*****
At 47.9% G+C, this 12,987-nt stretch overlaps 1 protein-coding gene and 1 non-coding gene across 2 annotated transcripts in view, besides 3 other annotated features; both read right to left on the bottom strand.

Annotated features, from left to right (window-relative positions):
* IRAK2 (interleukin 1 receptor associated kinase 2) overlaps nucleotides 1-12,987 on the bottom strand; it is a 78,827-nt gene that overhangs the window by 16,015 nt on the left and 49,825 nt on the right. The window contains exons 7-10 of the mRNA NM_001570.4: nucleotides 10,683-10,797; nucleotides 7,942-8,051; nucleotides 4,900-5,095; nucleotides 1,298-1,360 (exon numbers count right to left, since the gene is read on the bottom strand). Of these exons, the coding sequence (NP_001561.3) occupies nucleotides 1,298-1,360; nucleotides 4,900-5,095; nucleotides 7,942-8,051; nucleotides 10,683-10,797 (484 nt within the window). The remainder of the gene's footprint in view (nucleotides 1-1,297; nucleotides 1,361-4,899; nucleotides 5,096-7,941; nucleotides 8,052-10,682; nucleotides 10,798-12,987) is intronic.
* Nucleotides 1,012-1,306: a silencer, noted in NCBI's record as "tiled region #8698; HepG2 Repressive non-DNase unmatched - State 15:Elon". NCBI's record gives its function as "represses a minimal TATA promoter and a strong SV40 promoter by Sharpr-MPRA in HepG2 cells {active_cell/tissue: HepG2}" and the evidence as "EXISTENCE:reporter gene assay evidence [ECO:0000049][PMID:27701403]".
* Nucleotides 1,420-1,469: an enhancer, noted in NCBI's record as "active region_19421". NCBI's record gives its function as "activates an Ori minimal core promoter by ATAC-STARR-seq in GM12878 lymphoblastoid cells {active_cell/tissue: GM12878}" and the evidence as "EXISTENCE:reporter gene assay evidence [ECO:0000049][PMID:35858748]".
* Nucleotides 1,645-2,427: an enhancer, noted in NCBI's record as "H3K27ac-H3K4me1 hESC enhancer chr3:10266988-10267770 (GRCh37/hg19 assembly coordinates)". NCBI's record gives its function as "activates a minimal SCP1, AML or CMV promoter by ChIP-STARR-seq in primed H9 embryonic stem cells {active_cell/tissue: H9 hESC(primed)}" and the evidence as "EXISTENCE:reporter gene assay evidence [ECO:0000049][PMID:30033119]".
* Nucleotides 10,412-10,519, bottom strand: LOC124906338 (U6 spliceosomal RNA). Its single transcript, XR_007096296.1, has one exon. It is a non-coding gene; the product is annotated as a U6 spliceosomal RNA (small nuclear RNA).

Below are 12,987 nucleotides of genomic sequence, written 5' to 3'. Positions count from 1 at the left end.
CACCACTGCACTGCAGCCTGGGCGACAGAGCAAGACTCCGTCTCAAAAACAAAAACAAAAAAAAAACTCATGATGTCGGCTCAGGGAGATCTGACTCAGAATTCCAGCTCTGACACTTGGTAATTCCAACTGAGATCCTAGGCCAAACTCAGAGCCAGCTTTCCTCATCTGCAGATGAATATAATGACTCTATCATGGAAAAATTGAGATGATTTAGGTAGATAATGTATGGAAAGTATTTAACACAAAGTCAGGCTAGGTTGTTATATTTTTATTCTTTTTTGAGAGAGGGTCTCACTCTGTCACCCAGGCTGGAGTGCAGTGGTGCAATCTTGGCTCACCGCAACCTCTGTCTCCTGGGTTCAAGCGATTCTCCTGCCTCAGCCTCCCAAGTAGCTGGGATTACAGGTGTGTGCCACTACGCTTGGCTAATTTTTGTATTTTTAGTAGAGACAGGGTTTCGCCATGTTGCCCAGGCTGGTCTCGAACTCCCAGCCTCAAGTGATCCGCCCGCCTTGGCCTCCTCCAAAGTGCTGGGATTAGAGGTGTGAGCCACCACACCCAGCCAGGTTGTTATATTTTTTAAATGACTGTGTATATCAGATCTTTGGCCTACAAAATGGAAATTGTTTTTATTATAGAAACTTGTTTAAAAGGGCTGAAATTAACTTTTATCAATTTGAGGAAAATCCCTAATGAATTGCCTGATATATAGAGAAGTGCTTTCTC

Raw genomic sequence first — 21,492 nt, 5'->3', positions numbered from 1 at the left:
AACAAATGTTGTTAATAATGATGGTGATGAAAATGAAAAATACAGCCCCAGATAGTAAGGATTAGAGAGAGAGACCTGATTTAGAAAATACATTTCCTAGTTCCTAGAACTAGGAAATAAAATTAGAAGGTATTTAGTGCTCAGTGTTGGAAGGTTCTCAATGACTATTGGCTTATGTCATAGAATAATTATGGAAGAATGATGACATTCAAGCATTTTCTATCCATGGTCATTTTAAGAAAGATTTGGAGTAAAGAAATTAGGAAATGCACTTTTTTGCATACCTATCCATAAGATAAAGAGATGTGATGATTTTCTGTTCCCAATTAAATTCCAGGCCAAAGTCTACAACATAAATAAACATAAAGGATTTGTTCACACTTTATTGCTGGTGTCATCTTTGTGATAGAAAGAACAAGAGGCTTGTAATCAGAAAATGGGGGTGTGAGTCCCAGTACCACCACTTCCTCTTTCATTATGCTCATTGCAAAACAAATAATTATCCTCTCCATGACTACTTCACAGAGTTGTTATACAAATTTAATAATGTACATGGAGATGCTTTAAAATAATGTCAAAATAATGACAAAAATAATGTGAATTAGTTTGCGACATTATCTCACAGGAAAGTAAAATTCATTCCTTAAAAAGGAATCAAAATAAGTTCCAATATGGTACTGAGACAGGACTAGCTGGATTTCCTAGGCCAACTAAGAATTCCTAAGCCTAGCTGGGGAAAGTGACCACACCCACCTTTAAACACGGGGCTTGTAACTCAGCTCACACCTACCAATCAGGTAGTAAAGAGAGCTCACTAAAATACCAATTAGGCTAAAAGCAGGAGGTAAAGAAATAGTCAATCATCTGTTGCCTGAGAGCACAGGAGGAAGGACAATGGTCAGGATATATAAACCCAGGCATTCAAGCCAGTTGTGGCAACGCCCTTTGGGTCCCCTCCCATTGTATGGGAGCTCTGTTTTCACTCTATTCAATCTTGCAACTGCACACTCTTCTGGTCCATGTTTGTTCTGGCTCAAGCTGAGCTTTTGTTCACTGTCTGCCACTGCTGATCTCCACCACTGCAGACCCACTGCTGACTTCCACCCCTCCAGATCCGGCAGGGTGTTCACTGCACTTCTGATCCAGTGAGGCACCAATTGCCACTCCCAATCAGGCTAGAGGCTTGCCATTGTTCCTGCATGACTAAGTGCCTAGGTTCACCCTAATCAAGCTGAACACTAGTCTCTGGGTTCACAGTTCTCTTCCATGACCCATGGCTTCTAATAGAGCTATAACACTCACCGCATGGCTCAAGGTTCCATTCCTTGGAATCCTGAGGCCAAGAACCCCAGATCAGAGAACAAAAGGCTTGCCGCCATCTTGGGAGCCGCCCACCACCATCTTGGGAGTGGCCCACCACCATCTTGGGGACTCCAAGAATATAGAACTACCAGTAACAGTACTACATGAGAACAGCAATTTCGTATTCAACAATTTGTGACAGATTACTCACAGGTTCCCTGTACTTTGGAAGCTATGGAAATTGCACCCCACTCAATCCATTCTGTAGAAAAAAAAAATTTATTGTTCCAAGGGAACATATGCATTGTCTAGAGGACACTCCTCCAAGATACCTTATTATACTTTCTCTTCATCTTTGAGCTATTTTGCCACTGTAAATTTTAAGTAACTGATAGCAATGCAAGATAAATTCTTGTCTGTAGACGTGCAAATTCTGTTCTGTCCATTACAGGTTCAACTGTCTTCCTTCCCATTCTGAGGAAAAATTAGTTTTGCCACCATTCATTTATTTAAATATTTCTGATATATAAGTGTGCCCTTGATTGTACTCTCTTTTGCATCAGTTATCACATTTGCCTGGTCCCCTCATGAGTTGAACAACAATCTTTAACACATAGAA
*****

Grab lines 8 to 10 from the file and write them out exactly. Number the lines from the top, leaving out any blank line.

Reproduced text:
Below are 12,987 nucleotides of genomic sequence, written 5' to 3'. Positions count from 1 at the left end.
CACCACTGCACTGCAGCCTGGGCGACAGAGCAAGACTCCGTCTCAAAAACAAAAACAAAAAAAAAACTCATGATGTCGGCTCAGGGAGATCTGACTCAGAATTCCAGCTCTGACACTTGGTAATTCCAACTGAGATCCTAGGCCAAACTCAGAGCCAGCTTTCCTCATCTGCAGATGAATATAATGACTCTATCATGGAAAAATTGAGATGATTTAGGTAGATAATGTATGGAAAGTATTTAACACAAAGTCAGGCTAGGTTGTTATATTTTTATTCTTTTTTGAGAGAGGGTCTCACTCTGTCACCCAGGCTGGAGTGCAGTGGTGCAATCTTGGCTCACCGCAACCTCTGTCTCCTGGGTTCAAGCGATTCTCCTGCCTCAGCCTCCCAAGTAGCTGGGATTACAGGTGTGTGCCACTACGCTTGGCTAATTTTTGTATTTTTAGTAGAGACAGGGTTTCGCCATGTTGCCCAGGCTGGTCTCGAACTCCCAGCCTCAAGTGATCCGCCCGCCTTGGCCTCCTCCAAAGTGCTGGGATTAGAGGTGTGAGCCACCACACCCAGCCAGGTTGTTATATTTTTTAAATGACTGTGTATATCAGATCTTTGGCCTACAAAATGGAAATTGTTTTTATTATAGAAACTTGTTTAAAAGGGCTGAAATTAACTTTTATCAATTTGAGGAAAATCCCTAATGAATTGCCTGATATATAGAGAAGTGCTTTCTC

Raw genomic sequence first — 21,492 nt, 5'->3', positions numbered from 1 at the left: